The video reminds me very strongly of one of the defining moments that turned me into a diehard astronomy nerd.
It was 1970 or 1971, a crisp and clear winter night. Snow on the ground. I had just read about the Andromeda galaxy, that it was high in the sky and you could see it just fine with a pair of binoculars. My parents had a pair of binoculars, and I decided to go out and find the galaxy.
Well, this was the first time ever that I had watched the sky through binoculars. I was frustrated and confused at the small field of vision. A bright star would suddenly sail into view as I moved my binoculars a little, and then another, but I had no idea which ones they were.
I stood there for a while trying to aim my binoculars just so, but eventually my arms got just too tired. So I went inside and got myself a blanket that I spread on the ground. Now I could lie down on the ground on top of the blanket and rest my arms. But, wow! What a feeling that was, lying down on the snowy ground, feeling every inch of my body touch the ground, and feeling, as it were, the enormous sphere of the Earth curving away from me on all sides. And yet, even though the Earth was enormous compared to me, it was so incredibly, unbelievably tiny compared with the glittering blackness that stretched away to infinity above me, as I stared straight into this endless blackness. And I could feel, I could imagine, how the enormous yet tiny sphere of the Earth was like a sailing ship in the night, sailing along in the cosmos, floating inside it. I could almost feel the Earth turn, and I could almost see the stars move along grand celestial arcs above me, although I and the Earth were really the ones that were moving. And yet it moves, as Galileo said!
But the blackness that I was staring into wasn't all black. Back then, it didn't occur to me that stars could be blue, so as I swept my binoculars over stars with solidly negative (blue) color indexes - Alpha Andromedae, Pi Andromedae, Nu Andromedae - I didn't see that they were blue, but only brilliantly, icy white. So when I suddenly, and after a very long time of trying, finally found M31 as it sailed from nowhere into my field of view, I'm sure I gasped out loud. Where the stars had been brilliant points of icy white, the galaxy was soft, extended and yellowish. It was yellowish! I'm not kidding you! I can't explain how the soft texture and yellow color moved me, because these qualities made it so overwhelmingly obvious that the object that I had finally found in that ocean of blackness was a different thing that the stars. It was, rather, billions of stars. Billions and billions. And I was looking at all these stars all at once.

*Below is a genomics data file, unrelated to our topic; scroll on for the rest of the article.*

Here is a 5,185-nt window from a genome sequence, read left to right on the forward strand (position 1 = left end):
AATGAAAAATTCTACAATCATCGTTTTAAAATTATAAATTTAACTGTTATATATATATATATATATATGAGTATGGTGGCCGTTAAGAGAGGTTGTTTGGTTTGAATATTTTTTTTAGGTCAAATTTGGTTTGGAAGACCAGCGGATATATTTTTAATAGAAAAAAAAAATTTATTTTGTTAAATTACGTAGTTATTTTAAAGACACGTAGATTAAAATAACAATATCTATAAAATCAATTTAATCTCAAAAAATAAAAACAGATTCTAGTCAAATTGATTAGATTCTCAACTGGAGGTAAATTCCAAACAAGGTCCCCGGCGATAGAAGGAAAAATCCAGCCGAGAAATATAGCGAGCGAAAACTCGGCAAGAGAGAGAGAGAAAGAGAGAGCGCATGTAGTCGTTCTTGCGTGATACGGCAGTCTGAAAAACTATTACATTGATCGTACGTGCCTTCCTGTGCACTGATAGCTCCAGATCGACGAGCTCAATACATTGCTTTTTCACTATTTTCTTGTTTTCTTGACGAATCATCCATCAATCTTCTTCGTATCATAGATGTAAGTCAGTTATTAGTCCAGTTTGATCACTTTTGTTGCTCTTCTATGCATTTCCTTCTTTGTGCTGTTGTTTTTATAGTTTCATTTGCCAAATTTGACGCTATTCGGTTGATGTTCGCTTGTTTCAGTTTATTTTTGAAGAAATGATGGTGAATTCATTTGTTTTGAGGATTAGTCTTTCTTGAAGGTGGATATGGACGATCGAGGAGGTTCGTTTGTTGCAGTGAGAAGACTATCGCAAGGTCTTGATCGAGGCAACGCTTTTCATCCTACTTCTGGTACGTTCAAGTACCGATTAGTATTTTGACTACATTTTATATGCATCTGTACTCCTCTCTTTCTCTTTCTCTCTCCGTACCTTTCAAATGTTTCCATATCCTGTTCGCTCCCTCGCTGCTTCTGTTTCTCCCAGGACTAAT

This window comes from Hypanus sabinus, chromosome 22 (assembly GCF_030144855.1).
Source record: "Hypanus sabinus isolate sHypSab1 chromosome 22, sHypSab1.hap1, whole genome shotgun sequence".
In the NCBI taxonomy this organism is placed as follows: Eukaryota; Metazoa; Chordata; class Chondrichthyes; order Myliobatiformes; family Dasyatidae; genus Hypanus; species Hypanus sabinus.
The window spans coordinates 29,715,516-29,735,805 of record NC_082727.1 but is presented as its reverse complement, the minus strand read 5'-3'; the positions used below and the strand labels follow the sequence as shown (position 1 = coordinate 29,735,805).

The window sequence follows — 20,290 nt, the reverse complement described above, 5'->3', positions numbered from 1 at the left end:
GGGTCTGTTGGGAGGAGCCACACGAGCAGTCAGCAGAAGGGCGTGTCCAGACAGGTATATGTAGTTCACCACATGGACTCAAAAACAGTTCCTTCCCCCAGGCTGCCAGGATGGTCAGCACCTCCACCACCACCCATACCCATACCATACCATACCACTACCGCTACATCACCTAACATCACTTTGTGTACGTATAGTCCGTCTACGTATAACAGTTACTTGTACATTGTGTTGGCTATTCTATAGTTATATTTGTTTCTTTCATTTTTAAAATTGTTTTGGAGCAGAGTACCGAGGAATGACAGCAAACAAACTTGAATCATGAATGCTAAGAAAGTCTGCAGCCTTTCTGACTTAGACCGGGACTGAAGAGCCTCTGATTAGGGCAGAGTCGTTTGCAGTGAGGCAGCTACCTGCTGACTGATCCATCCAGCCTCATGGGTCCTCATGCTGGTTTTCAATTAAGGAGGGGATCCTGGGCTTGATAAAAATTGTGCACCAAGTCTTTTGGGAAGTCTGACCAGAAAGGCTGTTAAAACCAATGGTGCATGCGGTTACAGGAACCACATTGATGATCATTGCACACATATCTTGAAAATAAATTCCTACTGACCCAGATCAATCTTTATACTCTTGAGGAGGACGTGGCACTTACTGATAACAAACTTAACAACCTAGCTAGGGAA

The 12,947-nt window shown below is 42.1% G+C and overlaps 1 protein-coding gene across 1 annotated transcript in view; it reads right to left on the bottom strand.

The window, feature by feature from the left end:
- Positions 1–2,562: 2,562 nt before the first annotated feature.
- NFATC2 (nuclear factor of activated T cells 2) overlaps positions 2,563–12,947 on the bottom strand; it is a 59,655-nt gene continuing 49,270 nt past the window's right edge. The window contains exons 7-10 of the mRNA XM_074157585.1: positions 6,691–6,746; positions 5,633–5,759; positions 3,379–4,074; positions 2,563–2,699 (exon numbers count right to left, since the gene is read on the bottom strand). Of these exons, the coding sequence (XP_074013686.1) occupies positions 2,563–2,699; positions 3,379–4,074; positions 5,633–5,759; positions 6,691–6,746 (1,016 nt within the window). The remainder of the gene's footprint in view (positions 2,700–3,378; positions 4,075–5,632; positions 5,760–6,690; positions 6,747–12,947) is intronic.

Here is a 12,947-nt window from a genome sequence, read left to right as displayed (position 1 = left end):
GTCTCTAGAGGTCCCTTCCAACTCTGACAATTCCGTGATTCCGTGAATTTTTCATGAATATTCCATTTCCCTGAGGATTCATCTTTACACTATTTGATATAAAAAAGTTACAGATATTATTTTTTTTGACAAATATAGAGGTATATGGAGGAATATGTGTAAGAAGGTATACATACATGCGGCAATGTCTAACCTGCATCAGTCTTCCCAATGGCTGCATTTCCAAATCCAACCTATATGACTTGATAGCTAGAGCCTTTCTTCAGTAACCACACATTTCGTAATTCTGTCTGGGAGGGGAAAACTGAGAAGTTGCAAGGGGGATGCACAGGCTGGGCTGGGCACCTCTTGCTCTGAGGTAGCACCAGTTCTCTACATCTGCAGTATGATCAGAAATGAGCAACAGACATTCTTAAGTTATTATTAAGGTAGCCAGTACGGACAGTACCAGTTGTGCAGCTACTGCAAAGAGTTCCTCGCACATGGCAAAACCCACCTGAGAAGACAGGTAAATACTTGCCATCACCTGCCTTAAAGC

And I felt, again so strongly that I can't put it in words, that there was someone there inside that yellow softness. Not so that I felt a mystic "connection" with someone in that blurry spot. Not so that I felt the actual "presence" of someone. But I knew that I was looking at billions and billions of stars all at once, and I felt so strongly that I can't put it in words, that there was someone in there. At least one star out of the billions and billions that I was looking at all at once had a planet that was like the Earth, and there were people on that planet that were at least a bit like us. I was totally certain of it.
Now I'm not so sure. What I saw back then was the yellow bulge of M31, and I'm no longer at all sure that bulges are ideal places for habitable planets. I'm not sure of that at all. When I have thought back on that night, I have felt less and less certain that the yellow softness that I could see in my binoculars actually contained any advanced life forms at all. Of course, the actual life-friendliness or lack of it of planets in the bulge has nothing whatsoever to do with what I might think of it, so my first impression may have been right, for all I know: maybe there was someone in that yellow softness after all.
One thing is certain: I'll never forget the magic of that night. And I have been an astronomy nerd ever since.
I couldn't find any nice pictures to illustrate my story, but...
This is not me, because it's a guy. And it's broad daylight here. But he will have to do, because it is surprisingly difficult to find pictures of people lying on the ground watching the sky.
This clearly isn't the Earth, but it brings home the idea of the Earth as a small sphere floating in a big "skyscape".